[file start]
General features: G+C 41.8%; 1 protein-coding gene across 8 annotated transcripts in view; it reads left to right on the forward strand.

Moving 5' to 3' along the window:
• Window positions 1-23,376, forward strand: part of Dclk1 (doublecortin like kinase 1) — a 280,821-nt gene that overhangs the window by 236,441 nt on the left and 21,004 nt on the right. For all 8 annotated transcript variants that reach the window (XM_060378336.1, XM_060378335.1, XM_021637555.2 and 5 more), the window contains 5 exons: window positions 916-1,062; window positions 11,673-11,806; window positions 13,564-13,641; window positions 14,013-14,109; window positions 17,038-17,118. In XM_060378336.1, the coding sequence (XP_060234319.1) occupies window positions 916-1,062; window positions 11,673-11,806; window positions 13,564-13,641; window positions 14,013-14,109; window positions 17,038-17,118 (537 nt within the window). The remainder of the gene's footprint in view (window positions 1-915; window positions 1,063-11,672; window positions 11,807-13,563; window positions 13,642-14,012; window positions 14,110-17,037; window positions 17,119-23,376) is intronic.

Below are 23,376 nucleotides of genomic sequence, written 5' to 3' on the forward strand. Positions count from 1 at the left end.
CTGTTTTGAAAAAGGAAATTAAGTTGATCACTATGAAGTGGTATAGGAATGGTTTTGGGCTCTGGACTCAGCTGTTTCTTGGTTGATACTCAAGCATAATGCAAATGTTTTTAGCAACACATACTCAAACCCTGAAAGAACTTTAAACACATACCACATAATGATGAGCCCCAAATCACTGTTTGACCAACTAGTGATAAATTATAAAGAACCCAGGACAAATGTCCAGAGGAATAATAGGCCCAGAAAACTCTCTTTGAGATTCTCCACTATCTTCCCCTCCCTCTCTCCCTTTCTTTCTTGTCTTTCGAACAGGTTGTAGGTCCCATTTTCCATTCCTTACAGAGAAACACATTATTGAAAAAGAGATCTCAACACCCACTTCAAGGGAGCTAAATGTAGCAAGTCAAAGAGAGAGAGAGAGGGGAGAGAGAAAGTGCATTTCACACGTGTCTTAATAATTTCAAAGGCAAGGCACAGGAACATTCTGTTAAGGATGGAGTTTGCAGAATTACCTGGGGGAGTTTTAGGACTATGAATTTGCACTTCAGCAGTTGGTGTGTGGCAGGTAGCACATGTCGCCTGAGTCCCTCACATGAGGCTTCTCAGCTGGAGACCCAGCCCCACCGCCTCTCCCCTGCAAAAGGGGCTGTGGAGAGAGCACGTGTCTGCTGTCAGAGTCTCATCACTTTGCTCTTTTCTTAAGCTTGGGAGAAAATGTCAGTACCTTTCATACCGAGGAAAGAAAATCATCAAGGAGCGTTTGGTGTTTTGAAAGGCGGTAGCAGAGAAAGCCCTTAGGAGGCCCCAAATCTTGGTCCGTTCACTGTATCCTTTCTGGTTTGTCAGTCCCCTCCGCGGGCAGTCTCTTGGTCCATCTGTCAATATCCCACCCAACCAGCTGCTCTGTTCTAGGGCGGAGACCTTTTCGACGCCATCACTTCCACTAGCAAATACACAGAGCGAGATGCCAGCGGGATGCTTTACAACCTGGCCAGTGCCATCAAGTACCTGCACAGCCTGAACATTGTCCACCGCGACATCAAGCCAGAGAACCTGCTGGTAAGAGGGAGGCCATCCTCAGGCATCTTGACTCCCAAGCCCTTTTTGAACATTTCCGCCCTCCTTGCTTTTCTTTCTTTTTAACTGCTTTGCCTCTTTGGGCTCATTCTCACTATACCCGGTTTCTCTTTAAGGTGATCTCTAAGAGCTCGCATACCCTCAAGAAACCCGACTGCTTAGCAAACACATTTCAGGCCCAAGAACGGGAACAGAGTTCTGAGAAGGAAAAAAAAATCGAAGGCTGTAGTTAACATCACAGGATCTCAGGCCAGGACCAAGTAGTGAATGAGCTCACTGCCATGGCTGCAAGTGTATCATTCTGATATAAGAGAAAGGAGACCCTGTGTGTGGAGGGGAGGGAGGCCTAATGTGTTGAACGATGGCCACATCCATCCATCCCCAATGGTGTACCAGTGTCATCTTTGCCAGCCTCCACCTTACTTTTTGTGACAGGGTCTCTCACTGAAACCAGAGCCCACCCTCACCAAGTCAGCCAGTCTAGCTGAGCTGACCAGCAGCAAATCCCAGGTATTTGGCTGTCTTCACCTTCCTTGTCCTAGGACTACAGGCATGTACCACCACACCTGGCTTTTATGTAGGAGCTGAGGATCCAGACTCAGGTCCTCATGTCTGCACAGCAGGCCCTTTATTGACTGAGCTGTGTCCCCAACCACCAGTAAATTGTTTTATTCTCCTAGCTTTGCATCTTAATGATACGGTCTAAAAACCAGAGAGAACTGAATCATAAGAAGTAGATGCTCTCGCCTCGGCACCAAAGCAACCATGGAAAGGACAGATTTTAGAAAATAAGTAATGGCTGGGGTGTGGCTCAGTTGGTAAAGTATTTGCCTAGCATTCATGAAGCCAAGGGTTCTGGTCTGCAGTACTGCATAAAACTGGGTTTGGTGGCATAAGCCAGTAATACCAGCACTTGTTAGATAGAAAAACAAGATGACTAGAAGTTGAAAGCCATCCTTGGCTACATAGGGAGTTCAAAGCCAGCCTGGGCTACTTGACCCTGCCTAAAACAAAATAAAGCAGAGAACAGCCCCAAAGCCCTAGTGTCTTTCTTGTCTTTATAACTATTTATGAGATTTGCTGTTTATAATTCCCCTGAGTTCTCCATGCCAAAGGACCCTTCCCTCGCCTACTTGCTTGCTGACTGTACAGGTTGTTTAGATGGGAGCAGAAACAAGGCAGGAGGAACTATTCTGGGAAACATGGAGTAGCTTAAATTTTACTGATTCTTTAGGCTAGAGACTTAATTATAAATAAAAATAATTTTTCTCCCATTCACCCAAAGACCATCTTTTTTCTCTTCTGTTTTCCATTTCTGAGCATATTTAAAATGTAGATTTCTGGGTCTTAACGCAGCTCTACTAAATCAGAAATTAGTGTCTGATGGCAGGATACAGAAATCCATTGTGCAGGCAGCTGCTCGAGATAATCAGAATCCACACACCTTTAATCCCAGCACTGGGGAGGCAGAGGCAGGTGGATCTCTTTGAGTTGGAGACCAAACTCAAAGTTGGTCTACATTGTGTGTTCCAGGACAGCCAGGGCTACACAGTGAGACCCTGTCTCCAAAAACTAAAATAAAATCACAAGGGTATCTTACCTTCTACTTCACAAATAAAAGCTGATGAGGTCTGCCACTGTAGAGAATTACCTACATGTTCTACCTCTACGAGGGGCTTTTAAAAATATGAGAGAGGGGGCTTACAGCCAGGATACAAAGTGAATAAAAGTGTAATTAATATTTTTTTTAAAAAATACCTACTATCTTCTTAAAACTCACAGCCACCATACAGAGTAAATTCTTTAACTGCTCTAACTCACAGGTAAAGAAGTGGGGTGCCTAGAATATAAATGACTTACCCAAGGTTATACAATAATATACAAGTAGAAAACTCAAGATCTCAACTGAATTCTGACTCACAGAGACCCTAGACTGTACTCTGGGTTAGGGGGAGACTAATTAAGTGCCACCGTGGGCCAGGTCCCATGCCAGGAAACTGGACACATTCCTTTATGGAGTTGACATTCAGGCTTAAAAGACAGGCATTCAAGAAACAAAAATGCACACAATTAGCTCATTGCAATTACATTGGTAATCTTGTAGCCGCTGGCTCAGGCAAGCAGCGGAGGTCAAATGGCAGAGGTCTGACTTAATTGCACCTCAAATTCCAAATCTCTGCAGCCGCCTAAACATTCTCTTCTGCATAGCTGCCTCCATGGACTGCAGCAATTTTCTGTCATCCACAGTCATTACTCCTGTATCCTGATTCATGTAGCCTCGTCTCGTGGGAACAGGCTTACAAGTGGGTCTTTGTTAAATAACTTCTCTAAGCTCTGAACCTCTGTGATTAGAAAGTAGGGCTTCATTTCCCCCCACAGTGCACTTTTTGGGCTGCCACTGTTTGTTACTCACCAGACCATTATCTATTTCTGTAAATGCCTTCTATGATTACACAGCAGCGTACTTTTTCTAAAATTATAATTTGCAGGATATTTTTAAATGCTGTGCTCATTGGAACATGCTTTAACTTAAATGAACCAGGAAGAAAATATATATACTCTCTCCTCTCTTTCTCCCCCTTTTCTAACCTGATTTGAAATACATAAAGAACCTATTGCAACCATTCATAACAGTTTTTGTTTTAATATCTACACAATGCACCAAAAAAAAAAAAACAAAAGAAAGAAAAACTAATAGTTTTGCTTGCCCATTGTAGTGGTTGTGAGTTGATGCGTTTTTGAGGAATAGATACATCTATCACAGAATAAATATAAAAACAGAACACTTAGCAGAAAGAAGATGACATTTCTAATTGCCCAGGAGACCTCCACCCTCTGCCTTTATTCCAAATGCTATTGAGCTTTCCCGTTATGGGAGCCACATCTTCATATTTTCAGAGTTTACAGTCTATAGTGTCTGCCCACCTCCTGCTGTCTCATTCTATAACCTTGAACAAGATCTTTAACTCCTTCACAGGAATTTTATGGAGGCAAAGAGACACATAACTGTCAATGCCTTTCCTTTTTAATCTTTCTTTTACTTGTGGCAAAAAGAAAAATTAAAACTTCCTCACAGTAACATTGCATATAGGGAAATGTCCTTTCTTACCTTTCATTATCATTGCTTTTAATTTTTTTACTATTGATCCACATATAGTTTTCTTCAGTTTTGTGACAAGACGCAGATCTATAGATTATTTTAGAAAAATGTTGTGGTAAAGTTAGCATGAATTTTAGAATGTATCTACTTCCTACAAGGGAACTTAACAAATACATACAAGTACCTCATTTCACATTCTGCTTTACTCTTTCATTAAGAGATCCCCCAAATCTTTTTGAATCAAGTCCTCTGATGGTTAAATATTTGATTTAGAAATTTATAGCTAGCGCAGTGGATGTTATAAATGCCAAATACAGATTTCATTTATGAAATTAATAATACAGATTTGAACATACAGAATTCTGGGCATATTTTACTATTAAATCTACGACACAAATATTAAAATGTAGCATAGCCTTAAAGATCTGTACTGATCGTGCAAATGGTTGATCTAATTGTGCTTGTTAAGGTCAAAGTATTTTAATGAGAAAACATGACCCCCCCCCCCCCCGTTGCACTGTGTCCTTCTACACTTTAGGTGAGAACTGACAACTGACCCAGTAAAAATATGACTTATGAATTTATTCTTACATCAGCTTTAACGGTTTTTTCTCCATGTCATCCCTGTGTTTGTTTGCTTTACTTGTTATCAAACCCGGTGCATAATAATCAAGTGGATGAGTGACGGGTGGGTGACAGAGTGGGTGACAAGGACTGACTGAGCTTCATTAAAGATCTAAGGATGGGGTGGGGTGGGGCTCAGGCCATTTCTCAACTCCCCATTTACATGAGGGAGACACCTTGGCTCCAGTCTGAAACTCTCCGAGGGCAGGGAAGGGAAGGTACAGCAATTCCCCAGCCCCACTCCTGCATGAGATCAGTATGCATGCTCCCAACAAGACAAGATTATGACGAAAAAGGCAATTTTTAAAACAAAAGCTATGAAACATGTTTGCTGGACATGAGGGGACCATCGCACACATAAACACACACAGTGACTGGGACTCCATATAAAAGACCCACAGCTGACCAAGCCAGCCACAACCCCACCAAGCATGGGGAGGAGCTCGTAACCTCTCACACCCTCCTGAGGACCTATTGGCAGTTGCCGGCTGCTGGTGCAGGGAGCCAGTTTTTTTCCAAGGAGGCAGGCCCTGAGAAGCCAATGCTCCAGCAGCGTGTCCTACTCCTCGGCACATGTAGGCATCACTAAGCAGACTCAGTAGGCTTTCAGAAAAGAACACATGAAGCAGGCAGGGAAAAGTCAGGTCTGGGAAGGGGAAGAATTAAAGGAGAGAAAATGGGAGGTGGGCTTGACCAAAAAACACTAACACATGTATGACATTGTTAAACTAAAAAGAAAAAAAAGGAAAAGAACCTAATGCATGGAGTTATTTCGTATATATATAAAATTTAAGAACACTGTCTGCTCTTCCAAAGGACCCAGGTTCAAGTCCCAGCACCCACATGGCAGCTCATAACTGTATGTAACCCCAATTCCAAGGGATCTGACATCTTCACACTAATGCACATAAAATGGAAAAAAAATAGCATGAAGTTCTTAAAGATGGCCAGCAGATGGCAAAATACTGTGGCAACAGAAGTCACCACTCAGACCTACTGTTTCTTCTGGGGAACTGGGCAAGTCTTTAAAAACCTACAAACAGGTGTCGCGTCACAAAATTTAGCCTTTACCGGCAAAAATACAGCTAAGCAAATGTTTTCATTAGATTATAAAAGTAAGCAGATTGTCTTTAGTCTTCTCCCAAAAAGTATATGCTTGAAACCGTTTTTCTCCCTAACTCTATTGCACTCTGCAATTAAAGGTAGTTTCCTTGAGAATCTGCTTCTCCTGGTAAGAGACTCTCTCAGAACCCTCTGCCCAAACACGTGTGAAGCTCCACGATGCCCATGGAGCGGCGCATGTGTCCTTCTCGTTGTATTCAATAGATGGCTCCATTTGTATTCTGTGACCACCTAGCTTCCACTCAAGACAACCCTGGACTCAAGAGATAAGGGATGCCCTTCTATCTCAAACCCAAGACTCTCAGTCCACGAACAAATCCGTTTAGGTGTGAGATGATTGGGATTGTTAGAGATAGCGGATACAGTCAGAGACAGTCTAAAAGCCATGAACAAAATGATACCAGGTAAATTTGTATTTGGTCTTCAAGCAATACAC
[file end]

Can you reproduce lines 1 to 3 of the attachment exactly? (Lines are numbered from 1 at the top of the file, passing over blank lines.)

General features: G+C 41.8%; 1 protein-coding gene across 8 annotated transcripts in view; it reads left to right on the forward strand.

Moving 5' to 3' along the window:
• Window positions 1-23,376, forward strand: part of Dclk1 (doublecortin like kinase 1) — a 280,821-nt gene that overhangs the window by 236,441 nt on the left and 21,004 nt on the right. For all 8 annotated transcript variants that reach the window (XM_060378336.1, XM_060378335.1, XM_021637555.2 and 5 more), the window contains 5 exons: window positions 916-1,062; window positions 11,673-11,806; window positions 13,564-13,641; window positions 14,013-14,109; window positions 17,038-17,118. In XM_060378336.1, the coding sequence (XP_060234319.1) occupies window positions 916-1,062; window positions 11,673-11,806; window positions 13,564-13,641; window positions 14,013-14,109; window positions 17,038-17,118 (537 nt within the window). The remainder of the gene's footprint in view (window positions 1-915; window positions 1,063-11,672; window positions 11,807-13,563; window positions 13,642-14,012; window positions 14,110-17,037; window positions 17,119-23,376) is intronic.